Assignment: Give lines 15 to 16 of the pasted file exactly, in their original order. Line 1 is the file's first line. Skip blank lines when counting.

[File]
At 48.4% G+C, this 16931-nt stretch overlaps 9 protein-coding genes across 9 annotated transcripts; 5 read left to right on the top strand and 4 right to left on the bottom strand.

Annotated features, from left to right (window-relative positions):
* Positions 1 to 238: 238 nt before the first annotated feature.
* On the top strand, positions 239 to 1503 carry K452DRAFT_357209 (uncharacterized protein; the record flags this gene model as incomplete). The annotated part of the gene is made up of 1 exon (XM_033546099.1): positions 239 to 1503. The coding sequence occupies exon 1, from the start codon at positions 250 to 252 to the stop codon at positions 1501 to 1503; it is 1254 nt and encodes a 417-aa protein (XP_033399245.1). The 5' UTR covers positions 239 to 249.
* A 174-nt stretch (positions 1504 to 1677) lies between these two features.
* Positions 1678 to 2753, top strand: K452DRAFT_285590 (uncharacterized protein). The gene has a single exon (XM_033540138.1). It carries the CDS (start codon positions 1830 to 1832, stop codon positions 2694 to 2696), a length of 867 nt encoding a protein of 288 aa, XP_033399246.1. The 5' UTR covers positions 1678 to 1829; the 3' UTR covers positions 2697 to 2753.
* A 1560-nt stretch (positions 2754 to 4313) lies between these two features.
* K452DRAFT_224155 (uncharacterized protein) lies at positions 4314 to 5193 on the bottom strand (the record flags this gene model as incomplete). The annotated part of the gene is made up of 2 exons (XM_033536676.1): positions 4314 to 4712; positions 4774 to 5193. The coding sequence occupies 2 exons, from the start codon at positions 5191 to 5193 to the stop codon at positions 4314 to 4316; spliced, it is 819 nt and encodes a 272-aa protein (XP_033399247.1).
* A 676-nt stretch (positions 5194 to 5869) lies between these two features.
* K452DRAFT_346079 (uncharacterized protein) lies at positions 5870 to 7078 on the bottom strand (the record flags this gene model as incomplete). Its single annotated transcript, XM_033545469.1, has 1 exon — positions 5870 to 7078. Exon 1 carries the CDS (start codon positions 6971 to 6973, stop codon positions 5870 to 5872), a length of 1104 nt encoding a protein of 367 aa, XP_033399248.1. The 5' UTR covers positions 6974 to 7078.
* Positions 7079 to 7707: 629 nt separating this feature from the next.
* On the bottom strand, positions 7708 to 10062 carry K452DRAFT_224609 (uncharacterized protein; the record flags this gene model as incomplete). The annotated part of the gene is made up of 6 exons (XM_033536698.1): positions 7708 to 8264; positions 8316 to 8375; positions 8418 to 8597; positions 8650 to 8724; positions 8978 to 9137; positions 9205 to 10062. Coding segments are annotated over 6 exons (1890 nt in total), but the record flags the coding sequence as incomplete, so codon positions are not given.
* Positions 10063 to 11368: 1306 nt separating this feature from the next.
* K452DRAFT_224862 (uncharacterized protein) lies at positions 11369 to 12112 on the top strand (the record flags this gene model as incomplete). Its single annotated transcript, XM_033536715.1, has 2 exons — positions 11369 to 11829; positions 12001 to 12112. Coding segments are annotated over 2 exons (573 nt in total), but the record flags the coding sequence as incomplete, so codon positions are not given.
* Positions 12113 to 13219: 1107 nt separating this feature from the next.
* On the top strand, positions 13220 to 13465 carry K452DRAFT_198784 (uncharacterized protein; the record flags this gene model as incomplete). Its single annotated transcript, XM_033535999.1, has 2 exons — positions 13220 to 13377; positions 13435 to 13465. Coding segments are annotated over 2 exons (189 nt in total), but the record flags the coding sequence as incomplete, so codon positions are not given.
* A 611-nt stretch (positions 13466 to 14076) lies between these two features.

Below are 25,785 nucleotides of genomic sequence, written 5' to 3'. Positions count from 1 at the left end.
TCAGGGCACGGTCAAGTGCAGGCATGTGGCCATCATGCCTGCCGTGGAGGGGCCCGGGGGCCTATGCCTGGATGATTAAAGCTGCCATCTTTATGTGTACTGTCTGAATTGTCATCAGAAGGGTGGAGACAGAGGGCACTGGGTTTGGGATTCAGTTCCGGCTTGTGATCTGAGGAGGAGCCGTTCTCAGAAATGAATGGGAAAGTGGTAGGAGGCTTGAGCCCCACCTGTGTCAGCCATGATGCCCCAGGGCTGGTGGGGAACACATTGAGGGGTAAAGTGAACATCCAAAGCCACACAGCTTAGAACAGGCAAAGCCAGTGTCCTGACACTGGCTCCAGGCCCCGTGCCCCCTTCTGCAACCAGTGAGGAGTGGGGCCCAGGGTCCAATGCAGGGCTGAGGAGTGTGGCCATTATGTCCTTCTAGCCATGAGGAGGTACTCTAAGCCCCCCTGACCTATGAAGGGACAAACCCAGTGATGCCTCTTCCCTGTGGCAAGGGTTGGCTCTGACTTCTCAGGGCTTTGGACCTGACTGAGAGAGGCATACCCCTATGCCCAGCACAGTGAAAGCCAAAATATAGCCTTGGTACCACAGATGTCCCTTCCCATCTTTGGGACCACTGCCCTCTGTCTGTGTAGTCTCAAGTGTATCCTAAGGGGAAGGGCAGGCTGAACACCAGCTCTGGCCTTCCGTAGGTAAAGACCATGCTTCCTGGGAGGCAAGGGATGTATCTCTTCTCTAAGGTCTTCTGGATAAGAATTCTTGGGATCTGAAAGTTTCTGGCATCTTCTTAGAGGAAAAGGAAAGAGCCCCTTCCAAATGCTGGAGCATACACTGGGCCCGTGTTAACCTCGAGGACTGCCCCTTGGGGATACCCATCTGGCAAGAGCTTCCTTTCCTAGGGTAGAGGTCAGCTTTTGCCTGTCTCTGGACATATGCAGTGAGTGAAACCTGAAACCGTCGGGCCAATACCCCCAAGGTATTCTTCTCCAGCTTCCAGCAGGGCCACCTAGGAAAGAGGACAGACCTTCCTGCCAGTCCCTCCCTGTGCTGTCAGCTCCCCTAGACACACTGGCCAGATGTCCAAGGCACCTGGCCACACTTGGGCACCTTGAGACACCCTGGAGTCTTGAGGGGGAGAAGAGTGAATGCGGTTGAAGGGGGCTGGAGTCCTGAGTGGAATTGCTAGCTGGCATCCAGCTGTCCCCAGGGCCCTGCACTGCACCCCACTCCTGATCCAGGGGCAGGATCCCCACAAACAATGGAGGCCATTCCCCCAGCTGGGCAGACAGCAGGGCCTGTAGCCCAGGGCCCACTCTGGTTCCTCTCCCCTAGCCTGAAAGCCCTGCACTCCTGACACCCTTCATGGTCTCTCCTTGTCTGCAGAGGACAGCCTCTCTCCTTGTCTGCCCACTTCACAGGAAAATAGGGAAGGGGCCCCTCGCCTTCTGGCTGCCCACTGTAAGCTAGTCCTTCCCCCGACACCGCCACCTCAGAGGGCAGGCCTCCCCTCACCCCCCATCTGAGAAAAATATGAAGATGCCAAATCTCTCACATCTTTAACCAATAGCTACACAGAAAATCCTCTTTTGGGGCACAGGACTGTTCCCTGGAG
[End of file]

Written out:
* Positions 12113 to 13219: 1107 nt separating this feature from the next.
* On the top strand, positions 13220 to 13465 carry K452DRAFT_198784 (uncharacterized protein; the record flags this gene model as incomplete). Its single annotated transcript, XM_033535999.1, has 2 exons — positions 13220 to 13377; positions 13435 to 13465. Coding segments are annotated over 2 exons (189 nt in total), but the record flags the coding sequence as incomplete, so codon positions are not given.